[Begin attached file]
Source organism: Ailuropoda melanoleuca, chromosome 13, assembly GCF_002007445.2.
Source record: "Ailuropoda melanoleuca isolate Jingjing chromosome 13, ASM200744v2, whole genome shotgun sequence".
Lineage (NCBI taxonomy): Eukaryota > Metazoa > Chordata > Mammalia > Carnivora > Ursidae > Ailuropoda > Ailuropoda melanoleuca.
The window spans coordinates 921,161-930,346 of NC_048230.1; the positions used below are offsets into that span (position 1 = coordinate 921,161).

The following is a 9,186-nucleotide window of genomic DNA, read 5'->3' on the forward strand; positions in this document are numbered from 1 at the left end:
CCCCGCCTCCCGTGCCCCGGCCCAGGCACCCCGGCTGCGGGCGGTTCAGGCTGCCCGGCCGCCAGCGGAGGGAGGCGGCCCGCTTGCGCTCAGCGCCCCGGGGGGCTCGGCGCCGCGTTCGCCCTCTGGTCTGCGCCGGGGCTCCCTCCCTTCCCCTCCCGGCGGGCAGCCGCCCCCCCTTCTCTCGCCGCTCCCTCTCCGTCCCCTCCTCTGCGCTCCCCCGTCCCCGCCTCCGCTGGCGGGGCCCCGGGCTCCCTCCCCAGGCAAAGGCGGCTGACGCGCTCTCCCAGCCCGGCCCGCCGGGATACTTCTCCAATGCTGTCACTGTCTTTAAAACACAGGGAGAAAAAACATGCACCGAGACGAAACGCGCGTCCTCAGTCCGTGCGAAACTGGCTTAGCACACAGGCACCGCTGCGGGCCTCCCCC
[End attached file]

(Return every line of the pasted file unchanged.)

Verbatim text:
Source organism: Ailuropoda melanoleuca, chromosome 13, assembly GCF_002007445.2.
Source record: "Ailuropoda melanoleuca isolate Jingjing chromosome 13, ASM200744v2, whole genome shotgun sequence".
Lineage (NCBI taxonomy): Eukaryota > Metazoa > Chordata > Mammalia > Carnivora > Ursidae > Ailuropoda > Ailuropoda melanoleuca.
The window spans coordinates 921,161-930,346 of NC_048230.1; the positions used below are offsets into that span (position 1 = coordinate 921,161).

The following is a 9,186-nucleotide window of genomic DNA, read 5'->3' on the forward strand; positions in this document are numbered from 1 at the left end:
CCCCGCCTCCCGTGCCCCGGCCCAGGCACCCCGGCTGCGGGCGGTTCAGGCTGCCCGGCCGCCAGCGGAGGGAGGCGGCCCGCTTGCGCTCAGCGCCCCGGGGGGCTCGGCGCCGCGTTCGCCCTCTGGTCTGCGCCGGGGCTCCCTCCCTTCCCCTCCCGGCGGGCAGCCGCCCCCCCTTCTCTCGCCGCTCCCTCTCCGTCCCCTCCTCTGCGCTCCCCCGTCCCCGCCTCCGCTGGCGGGGCCCCGGGCTCCCTCCCCAGGCAAAGGCGGCTGACGCGCTCTCCCAGCCCGGCCCGCCGGGATACTTCTCCAATGCTGTCACTGTCTTTAAAACACAGGGAGAAAAAACATGCACCGAGACGAAACGCGCGTCCTCAGTCCGTGCGAAACTGGCTTAGCACACAGGCACCGCTGCGGGCCTCCCCC